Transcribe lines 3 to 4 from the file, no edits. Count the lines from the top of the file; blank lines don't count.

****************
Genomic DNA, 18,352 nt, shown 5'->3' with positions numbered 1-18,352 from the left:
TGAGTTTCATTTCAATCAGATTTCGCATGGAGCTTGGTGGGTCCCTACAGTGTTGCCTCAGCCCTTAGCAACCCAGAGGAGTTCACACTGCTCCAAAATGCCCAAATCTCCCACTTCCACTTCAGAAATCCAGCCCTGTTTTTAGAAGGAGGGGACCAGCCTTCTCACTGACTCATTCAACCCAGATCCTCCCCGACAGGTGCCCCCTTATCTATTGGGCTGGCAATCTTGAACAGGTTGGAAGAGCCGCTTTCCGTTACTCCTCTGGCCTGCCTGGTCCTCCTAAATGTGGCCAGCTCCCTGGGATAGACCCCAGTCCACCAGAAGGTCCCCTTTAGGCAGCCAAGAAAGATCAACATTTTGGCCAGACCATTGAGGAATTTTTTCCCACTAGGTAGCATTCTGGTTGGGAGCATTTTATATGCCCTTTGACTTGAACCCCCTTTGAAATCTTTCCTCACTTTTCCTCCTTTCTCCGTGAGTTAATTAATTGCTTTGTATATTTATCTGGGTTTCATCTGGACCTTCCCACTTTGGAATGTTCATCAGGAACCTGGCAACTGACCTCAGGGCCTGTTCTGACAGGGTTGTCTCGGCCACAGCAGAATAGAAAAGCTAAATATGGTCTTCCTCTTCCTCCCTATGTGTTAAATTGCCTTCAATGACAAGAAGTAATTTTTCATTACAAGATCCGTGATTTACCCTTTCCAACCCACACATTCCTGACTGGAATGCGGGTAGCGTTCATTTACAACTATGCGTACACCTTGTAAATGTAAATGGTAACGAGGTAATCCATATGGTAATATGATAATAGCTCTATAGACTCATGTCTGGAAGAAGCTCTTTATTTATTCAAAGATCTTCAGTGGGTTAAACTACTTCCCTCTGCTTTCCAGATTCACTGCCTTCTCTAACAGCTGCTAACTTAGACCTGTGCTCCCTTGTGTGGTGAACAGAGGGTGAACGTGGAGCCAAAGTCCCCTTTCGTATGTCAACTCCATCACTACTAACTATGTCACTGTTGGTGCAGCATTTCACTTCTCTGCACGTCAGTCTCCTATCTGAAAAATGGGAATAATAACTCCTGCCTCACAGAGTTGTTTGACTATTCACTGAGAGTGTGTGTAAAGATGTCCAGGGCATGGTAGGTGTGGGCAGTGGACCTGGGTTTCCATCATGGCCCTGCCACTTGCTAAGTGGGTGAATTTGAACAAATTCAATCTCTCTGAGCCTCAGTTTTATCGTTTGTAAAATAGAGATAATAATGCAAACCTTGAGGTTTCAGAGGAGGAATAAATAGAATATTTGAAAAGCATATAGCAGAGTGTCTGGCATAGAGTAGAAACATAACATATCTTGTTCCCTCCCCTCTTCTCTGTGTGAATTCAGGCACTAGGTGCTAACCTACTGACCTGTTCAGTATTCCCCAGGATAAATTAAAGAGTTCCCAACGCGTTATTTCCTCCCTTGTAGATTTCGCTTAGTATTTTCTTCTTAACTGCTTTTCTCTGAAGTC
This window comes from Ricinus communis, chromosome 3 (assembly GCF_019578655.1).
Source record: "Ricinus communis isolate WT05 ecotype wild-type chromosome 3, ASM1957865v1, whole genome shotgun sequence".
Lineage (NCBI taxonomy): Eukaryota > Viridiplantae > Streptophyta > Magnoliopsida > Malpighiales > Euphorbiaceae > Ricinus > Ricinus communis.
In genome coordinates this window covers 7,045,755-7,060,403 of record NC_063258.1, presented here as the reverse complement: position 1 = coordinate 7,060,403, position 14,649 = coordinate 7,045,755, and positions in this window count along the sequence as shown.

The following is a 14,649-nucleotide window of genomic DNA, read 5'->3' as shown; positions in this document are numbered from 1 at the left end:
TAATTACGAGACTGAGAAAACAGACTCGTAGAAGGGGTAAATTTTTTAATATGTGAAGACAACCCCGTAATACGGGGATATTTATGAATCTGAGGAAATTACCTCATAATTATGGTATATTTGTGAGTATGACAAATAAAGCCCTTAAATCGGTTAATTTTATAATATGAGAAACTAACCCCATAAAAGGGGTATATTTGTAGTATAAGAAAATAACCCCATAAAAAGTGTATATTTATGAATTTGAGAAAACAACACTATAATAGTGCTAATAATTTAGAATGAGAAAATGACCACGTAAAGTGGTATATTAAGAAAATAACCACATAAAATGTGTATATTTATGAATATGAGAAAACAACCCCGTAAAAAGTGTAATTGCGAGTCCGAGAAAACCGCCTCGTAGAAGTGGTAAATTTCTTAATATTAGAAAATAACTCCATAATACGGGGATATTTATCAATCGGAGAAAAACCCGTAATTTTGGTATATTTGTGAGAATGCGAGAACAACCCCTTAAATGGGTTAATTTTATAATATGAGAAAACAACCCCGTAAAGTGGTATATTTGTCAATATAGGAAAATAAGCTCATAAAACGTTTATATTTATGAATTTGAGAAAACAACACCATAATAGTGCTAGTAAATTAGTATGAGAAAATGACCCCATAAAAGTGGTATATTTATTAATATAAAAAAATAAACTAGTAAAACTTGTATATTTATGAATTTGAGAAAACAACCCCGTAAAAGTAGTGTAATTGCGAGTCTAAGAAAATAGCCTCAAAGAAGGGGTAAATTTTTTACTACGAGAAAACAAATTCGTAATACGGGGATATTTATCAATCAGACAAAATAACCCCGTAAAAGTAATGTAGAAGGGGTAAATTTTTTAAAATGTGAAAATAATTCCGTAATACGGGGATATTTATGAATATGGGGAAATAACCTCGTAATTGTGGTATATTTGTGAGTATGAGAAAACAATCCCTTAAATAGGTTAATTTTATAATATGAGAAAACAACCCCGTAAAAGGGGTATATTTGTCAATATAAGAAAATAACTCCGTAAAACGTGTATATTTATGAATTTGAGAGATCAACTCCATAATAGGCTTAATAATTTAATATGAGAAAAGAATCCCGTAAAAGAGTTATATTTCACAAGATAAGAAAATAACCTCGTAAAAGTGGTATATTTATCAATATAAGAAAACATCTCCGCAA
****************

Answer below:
This window comes from Ricinus communis, chromosome 3 (assembly GCF_019578655.1).
Source record: "Ricinus communis isolate WT05 ecotype wild-type chromosome 3, ASM1957865v1, whole genome shotgun sequence".